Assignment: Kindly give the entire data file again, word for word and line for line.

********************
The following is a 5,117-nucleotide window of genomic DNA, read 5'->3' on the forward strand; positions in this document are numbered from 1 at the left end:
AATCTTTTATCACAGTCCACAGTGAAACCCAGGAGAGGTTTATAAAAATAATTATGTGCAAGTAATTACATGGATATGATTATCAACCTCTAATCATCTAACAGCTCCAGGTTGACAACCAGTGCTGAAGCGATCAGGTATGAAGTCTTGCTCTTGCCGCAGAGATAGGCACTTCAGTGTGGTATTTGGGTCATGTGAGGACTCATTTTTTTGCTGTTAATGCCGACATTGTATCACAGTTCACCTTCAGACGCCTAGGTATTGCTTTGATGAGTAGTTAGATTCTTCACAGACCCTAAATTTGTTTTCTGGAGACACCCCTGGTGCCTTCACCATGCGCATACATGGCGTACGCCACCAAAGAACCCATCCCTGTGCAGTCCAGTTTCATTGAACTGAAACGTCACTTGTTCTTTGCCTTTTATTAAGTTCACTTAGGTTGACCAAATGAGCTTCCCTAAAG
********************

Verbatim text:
The following is a 5,117-nucleotide window of genomic DNA, read 5'->3' on the forward strand; positions in this document are numbered from 1 at the left end:
AATCTTTTATCACAGTCCACAGTGAAACCCAGGAGAGGTTTATAAAAATAATTATGTGCAAGTAATTACATGGATATGATTATCAACCTCTAATCATCTAACAGCTCCAGGTTGACAACCAGTGCTGAAGCGATCAGGTATGAAGTCTTGCTCTTGCCGCAGAGATAGGCACTTCAGTGTGGTATTTGGGTCATGTGAGGACTCATTTTTTTGCTGTTAATGCCGACATTGTATCACAGTTCACCTTCAGACGCCTAGGTATTGCTTTGATGAGTAGTTAGATTCTTCACAGACCCTAAATTTGTTTTCTGGAGACACCCCTGGTGCCTTCACCATGCGCATACATGGCGTACGCCACCAAAGAACCCATCCCTGTGCAGTCCAGTTTCATTGAACTGAAACGTCACTTGTTCTTTGCCTTTTATTAAGTTCACTTAGGTTGACCAAATGAGCTTCCCTAAAG